The lockdown brought the chance to explore our local area like never before. Nick Inman has 10 tips to enable you to enjoy new hyperlocal travel discoveries.
A new found appreciation for freedom
One of the big lessons of the lockdown was how much we took our freedom of movement for granted. Before February, we regarded travel as a human right without restrictions. If you had the money, you went as far as you wanted to see the famous sights of the world.
We don’t know whether the right to roam will ever return in its full form but in the meantime we can turn necessity into an opportunity. The 100km restriction taught us to look around us more and, actually, it wouldn’t be a bad thing for us to change our tourism habits.
Sustainable tourism makes a difference
In my capacity as a travel guide writer, I teach a seminar on sustainable tourism at my local university. I don’t say stop travelling to faraway places altogether, just that we need to do less if we are going to heal the planet.
The best contribution you can make is to get to know your surroundings, within walking or cycling distance ideally, but at least within range of a morning or afternoon out by car. I call this “hyperlocal travel”. This country is rich in ordinary extraordinary things to see. From my years trekking around France, I know there is something worth visiting close to wherever you live. Knowing where they are depends largely on your attitude and the way you look.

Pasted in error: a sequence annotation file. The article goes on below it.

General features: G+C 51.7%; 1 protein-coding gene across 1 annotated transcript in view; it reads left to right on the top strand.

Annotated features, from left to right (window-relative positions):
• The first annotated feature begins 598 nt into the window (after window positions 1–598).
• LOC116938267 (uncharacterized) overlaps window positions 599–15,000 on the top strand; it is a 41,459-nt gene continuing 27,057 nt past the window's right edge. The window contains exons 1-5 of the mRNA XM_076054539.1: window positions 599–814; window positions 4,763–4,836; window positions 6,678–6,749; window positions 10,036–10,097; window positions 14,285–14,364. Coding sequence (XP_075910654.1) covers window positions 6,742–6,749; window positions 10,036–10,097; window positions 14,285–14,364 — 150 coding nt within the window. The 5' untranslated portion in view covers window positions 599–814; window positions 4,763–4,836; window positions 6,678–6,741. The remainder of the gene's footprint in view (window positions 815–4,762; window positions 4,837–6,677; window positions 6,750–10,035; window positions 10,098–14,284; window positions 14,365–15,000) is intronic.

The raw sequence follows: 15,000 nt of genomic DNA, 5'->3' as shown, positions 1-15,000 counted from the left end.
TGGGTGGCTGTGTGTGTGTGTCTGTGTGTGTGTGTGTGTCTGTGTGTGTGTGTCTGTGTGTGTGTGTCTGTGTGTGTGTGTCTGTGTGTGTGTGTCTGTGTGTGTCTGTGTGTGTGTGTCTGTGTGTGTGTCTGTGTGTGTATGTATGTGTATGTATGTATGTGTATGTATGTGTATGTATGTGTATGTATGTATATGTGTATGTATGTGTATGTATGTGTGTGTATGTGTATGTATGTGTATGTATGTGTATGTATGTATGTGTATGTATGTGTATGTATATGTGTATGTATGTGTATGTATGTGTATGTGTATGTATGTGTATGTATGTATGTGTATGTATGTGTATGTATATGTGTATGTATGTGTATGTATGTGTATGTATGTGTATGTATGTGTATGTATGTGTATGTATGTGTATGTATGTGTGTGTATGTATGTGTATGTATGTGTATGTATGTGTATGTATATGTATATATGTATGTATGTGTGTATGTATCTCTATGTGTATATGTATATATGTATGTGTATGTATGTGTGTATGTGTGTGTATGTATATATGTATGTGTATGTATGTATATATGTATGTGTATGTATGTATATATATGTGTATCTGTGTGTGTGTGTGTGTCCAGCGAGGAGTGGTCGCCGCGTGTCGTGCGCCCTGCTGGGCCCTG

I’m also involved in a local heritage association and we organise half a dozen excursions a year. At our planning meetings, there is always someone who says “there is nothing worth seeing around here” or “we’ve seen everything” or “we don’t want to go there because it is dull”. Such judgments always turn out to be wrong and we’ve discovered some wonderful places. Almost every week I hear of somewhere new to consider. Sometimes it is no more than a ruin but it could be an immaculate riverside garden that we’ve all been wanting to see.
To teach the technique of awakening hyperlocal tourism, I ask my university students to imagine they have to advise tourists what there is to see in their own city, Tarbes, capital of Hautes-Pyrénées department. In many ways, it is the least promising place for anyone to have to spend an afternoon. They start to get my point when I show them photographs of the decorative brickworks by the railway line that they hadn’t even noticed. It’s an important part of the city’s story worth exploring – that and the bowling alley, which used to be an armaments factory making tank turrets.
Don’t know where to go near you? Think you have thought of everything? Here are 10 ways to uncover hidden gems
1. Go official. The local tourist information office and mairie are obvious places to begin, but the former will only know about sights officially open to the public and the latter only about the immediate vicinity. Both will be good for ideas, at least. Ask any museums near you if they have anything interesting in their vaults, not normally seen by the public.